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I´m here to showcase more of my insect photography. The subject this time? Beetles!
Also known as the order of Coleoptera, this name comes from the Greek words Koleos and pteron, meaning sheathed wing. Fitting, since they have a pair of wings hidden under a second set of armored wings. This is the largest order among animals with a variety of species that exist in almost all continents, environments including aquatic ones.
Disclaimer: If you have any Insect phobias, feel free to leave this article, since it´s a sensitive subject matter for some people.
So here all my beetle I found, all photos in this article were taken by me.
First up is everyone´s favorite beetle, the ladybug basically, a common seven spotted variety (Coccinella septempunctata). You can easily identify them by simply counting their spots. Not every ladybug species has the same number of them.
Known as the gardener's best friend, this little bug is a voracious predator, feeding off of aphids. Can be found anywhere where there is vegetation ( gardens, meadows, forests) and a sustainable prey population.
They also tend to be pretty active in the warm months, be sure to be on the lookout for them this spring and summer.
This individual in the photo was found in Póvoa de Varzim, Portugal on May 12th, 2019.
This a species of bean weevil called the broom beetle (Bruchidius villosus) native to Europe, and they have a dark grey body.
In some places they can even be used as pest control for one species of weed called the Scotch broom (Cytisus scoparius). They do this by laying eggs in the seed pod, then the larvae proceed to eat the seeds and even pupate on the seed pod.
However it has been accidentally introduced in the US, and there is still some debate whether it is efficient at pest control since in New Zealand it was found to attack other plants than just their normal host.
I couldn´t find much information about this species except for the name and the fact that it´s from the Melolonthidae Family. Can be found here in Portugal and other European countries. It has this nice-looking brown color complete with a white pattern striped pattern.
Unfortunately, this individual was dead when I found it. Still, I documented it on camera anyway.
Taken on June 19th, 2020 in a beach in Aguçadoura, Póvoa de Varzim.
This brown beetle belongs to the Dynastidae family, and can also be found on Portuguese territory. Other than there isn´t much I can say about this species.
If you haven´t noticed I found this one dead close to the entrance of an ant colony. Even saw a couple of them investigating the beetle. It is big enough to feed a whole family of ants. Shame I had to see it that way, but such is life.
If you have followed my articles for something you might have seen this bug before. But I´m sharing it again because I managed to finally figure out what species it is. This also another species of leaf beetle. The only information I found out is about the genus.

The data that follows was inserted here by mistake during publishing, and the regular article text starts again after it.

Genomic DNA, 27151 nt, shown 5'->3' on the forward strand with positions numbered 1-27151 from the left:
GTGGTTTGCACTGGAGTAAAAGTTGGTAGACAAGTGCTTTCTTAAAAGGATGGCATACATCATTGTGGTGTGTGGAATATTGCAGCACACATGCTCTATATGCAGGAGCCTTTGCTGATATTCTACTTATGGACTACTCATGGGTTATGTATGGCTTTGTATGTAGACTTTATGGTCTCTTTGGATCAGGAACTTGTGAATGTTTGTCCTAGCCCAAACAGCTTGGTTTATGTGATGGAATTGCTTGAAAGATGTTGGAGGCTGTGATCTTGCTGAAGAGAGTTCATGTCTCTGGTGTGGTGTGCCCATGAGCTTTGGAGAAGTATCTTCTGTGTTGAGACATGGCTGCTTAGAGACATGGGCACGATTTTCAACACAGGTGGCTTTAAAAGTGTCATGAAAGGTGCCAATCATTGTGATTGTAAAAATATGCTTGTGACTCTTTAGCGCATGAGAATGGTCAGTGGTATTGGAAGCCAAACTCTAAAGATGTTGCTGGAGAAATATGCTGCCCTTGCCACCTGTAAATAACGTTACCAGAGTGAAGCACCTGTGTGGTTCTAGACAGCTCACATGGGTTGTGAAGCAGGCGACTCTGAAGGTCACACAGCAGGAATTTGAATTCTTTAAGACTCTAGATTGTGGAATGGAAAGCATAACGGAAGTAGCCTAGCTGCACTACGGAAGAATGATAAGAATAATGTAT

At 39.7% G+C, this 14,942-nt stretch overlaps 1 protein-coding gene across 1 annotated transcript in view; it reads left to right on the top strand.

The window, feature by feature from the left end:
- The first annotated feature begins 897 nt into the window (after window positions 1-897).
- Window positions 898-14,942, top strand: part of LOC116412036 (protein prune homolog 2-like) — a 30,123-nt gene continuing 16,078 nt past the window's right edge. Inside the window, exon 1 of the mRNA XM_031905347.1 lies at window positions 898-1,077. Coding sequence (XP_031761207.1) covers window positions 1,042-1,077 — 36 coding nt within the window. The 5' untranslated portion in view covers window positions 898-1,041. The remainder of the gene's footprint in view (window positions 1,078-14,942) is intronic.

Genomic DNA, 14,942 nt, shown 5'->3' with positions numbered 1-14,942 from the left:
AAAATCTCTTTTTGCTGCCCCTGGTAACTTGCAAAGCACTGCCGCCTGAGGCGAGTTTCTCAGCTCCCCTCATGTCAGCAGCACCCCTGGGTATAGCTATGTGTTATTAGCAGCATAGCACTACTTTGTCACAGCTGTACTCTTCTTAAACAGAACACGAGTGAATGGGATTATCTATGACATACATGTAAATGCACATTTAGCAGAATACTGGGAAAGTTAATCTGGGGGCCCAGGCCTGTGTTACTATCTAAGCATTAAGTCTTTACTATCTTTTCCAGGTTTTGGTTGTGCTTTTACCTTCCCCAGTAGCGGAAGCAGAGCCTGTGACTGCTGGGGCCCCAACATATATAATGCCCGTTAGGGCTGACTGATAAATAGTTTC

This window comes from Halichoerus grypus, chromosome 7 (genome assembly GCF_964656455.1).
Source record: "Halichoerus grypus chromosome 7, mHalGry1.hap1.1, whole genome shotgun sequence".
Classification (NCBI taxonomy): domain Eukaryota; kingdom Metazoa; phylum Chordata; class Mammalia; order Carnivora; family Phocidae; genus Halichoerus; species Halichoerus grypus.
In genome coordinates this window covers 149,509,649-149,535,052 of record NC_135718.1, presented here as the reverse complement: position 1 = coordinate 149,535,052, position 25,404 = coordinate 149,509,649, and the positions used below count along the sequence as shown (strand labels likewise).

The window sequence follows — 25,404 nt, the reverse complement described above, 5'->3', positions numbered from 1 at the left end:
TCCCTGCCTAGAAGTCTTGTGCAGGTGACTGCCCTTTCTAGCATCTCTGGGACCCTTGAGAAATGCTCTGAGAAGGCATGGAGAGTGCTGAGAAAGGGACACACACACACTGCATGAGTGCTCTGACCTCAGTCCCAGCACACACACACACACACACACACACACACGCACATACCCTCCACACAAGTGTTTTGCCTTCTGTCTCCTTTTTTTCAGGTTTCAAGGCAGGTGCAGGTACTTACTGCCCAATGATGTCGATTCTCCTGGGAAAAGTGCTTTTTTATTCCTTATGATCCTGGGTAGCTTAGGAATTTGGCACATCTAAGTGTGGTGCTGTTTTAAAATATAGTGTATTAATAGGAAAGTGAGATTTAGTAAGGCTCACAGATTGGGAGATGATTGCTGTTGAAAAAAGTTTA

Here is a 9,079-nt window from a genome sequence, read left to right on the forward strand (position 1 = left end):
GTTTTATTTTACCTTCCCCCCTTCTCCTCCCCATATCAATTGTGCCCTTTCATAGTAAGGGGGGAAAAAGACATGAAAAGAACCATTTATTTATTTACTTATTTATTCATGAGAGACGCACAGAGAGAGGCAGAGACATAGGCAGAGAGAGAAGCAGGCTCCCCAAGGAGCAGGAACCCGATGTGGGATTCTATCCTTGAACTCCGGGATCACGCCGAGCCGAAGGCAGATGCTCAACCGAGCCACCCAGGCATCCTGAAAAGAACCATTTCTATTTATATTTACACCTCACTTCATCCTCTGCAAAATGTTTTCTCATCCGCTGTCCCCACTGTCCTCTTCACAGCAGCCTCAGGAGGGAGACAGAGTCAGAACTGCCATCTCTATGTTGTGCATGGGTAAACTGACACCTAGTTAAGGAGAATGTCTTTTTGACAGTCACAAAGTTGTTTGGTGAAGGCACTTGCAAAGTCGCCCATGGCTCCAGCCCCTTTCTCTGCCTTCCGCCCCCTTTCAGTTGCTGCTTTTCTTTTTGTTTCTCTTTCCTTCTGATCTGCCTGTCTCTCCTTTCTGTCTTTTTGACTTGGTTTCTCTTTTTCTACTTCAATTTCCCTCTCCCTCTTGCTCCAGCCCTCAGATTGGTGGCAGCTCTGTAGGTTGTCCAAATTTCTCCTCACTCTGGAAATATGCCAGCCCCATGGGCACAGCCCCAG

They are herbivorous, feeding off of plants, some on food plants, others on weeds.
I remember in the day I took this, there dozens and dozens of these red beetles on the beach sidewalk. It took me a couple of tries and blurred failed attempts to get it right. I even asked someone to hold it in their hand for me for closer inspection.
It´s an old photo, taken on October 20, 2019, in Vila Do Conde.
A species of soft-flower beetle. These guys act like pollinators and can easily found during summer in meadows or any place with a lot of flowers in most European countries I even found some of them mating on said plant.
They have this cool green metallic color and a long body. Ironically enough, while the adults feed off pollen, their larvae are necrophagous, feasting on dead insects.
This photo was caught on the same location and date as the leaf beetle above.
Again another species that we know little about. It belongs to a genus of darkling beetles. Named for their tendency to seek out dark places. However, some species are diurnal, being more active during the day than night.
You might notice that its exoskeleton is damaged, It was already like that, yet still alive and walking. Who knew that insects are hardier than we thought!
These are the beetle I have managed to find. I used both a canon camera ( macro and zoom) as well as my smartphone). But one thing that really help me the most was the app called iNaturalist. You can upload your photos, if you don´t know the species you can use the suggestions to have your best guess, and have other users confirm the species.
There are other things like you can add the location and date. I found it useful. I have uploaded some old and new photos. That being said it´s not always possible to find the species due to lack of information, but on the plus side, you are contributing to a biodiversity database and helping scientists.
Hanging around in nature forums also helps.
Apps aside, I´m glad I got to use this experience to learn more about beetles and what kind of species live in my area.
So, have you guys found any cool beetles? Or do you know anything about the bugs this bugs that I forgot to mention?
You can comment below, I´m always open to feedback.
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